News From HKC.
Statement by the President of Historic Kansas City, Jim Wanser.
Today, September 24th may mark the end of the large stately carriage house on the UMKC campus as part of the planned addition to the School of Computing and Engineering. The historic structure is being demolished for an enhanced driveway and loading area.
The Dickey carriage house is in good condition, and is one of the two original buildings of the University of Kansas City (UKC). It was built in 1913 as the power plant, maintenance facility and caretaker’s residence for the Dickey mansion, now named Scofield Hall. Walter Dickey was a prominent Kansas City business man who also owned two historically important newspapers in Kansas City, The Kansas City Journal and the Kansas City Post. The demolition of the building would be a significant loss to UMKC’s history, as well as the history of Kansas City.
HKC posted the scheduled demolition on our social media platforms on August 10th and August 14th, the response has been overwhelming. The news has reached over 54,000 individuals, resulted in 420 comments and been “shared” well over 200 times. As taxed payers, alumni, donors, employees and students, the community is applauded. It has reminded all constituents about the poor track record of preservation by the University of Missouri Kansas City.
Everyone appreciates the importance of UMKC to the City of Kansas City and the region, the need to expand growing educational programs and have great facilities tor student learning. What is not understood is the insensitivity to the history and built environment of the campus.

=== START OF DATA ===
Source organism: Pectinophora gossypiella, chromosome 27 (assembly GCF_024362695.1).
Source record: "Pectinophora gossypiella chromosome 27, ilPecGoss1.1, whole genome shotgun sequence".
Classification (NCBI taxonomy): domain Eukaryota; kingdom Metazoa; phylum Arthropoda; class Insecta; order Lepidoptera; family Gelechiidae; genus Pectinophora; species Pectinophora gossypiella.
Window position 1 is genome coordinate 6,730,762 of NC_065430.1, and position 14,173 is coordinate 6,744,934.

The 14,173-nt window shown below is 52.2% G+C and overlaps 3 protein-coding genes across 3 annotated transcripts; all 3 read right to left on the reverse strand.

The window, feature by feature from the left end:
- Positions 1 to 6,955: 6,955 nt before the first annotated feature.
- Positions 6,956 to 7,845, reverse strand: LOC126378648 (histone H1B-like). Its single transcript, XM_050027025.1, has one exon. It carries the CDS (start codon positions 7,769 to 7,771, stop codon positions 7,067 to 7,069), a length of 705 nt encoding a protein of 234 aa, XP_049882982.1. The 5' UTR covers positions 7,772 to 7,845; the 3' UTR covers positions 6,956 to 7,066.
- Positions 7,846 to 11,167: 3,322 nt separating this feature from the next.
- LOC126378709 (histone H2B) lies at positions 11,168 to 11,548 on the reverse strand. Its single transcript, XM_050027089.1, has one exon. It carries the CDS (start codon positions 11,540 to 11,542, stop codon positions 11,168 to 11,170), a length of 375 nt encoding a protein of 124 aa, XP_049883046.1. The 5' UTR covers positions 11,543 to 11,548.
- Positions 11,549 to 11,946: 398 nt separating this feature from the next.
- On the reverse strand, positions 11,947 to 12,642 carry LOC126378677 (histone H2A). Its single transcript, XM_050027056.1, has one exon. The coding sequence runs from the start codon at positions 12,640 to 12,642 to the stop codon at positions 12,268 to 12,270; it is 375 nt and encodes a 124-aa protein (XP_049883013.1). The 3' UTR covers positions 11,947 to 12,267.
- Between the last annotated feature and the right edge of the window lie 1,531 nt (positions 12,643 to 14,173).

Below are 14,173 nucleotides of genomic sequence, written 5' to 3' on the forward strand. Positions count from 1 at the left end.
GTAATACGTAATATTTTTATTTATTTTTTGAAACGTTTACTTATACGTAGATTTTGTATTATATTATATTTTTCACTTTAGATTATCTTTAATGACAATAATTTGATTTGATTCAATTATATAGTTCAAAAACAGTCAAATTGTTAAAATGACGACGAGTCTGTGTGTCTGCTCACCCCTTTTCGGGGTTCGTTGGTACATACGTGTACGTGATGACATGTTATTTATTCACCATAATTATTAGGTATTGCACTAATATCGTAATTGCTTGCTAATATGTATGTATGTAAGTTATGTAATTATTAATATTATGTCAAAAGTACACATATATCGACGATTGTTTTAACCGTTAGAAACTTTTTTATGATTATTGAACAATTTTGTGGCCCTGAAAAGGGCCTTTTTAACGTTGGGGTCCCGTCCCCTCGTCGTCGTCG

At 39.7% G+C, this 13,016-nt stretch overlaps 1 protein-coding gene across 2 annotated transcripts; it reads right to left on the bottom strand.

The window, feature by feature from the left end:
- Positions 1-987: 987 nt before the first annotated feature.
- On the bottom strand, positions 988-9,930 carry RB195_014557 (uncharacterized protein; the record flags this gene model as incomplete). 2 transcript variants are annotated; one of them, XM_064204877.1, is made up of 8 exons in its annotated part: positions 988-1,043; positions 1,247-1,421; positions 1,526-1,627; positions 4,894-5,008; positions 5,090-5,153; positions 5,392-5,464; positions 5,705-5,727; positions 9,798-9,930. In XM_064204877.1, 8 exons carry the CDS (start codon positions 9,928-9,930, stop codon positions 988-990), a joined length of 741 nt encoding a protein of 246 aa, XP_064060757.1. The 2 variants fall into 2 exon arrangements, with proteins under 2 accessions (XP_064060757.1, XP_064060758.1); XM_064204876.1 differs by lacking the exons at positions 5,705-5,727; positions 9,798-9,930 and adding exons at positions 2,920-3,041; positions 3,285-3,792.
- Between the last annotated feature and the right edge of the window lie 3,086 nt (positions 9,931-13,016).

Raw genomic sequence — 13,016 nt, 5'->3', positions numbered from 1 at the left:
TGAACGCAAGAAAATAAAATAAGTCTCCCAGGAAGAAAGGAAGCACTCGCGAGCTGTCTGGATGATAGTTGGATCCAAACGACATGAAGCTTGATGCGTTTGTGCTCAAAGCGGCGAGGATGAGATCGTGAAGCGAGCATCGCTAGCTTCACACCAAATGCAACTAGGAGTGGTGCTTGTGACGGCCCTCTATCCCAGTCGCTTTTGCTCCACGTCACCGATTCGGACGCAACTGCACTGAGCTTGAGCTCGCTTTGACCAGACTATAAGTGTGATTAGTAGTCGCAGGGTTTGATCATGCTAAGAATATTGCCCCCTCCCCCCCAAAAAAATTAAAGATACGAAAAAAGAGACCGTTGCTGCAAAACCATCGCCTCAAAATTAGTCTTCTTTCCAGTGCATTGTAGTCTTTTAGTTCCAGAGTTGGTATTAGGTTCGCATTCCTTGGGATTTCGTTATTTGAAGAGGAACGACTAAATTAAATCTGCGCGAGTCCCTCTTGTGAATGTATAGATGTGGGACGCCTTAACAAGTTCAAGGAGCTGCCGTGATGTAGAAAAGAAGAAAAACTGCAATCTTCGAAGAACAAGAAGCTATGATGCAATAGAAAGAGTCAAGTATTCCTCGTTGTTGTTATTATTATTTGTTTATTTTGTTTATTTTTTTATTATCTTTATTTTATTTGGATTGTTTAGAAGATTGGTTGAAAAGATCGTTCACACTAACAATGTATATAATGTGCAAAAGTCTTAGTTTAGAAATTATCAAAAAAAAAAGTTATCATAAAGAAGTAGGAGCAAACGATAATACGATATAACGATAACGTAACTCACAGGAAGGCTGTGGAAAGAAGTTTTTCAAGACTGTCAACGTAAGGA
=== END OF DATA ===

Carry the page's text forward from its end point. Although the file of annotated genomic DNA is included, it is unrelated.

Many other institutions have experienced significant growth while finding creative and innovative ways to protect their historical buildings and heritage. When you think of great college campuses, great old buildings are an integral part of that experience.
HKC encourages UMKC to think more creatively to address their educational needs while protecting the historic structures of the campus and the history they represent. Growth and preservation are not inconsistent, but require vision, innovation and sound leadership.
UMKC Press Release – Carriage House
September 24th will mark the end of the large stately carriage house on the UMKC campus that was built in 1912 by Walter S. Dickey. As the carriage house for what is now known as Scofield Hall, the stone building sits just off Rockhill Road on 51st Street.
The historic structure is being demolished to create an enhanced driveway for a planned addition to the School of Computing and Engineering. The carriage house was part of the 20 acre Dickey estate and served as a garage, power plant and caretaker’s home. The stone was quarried on the site and the architect for the estate was Roger Gilman of Kansas City. Mr. Dickey died in 1931, and William Volker, who was interested in establishing the University of Kansas City (UKC), financed the purchase of the property to be given to the University. The mansion, greenhouse and carriage house were the first buildings operated by the University. In the 85 years of University ownership, the carriage house has been used for classrooms, offices, campus security and maintenance functions.
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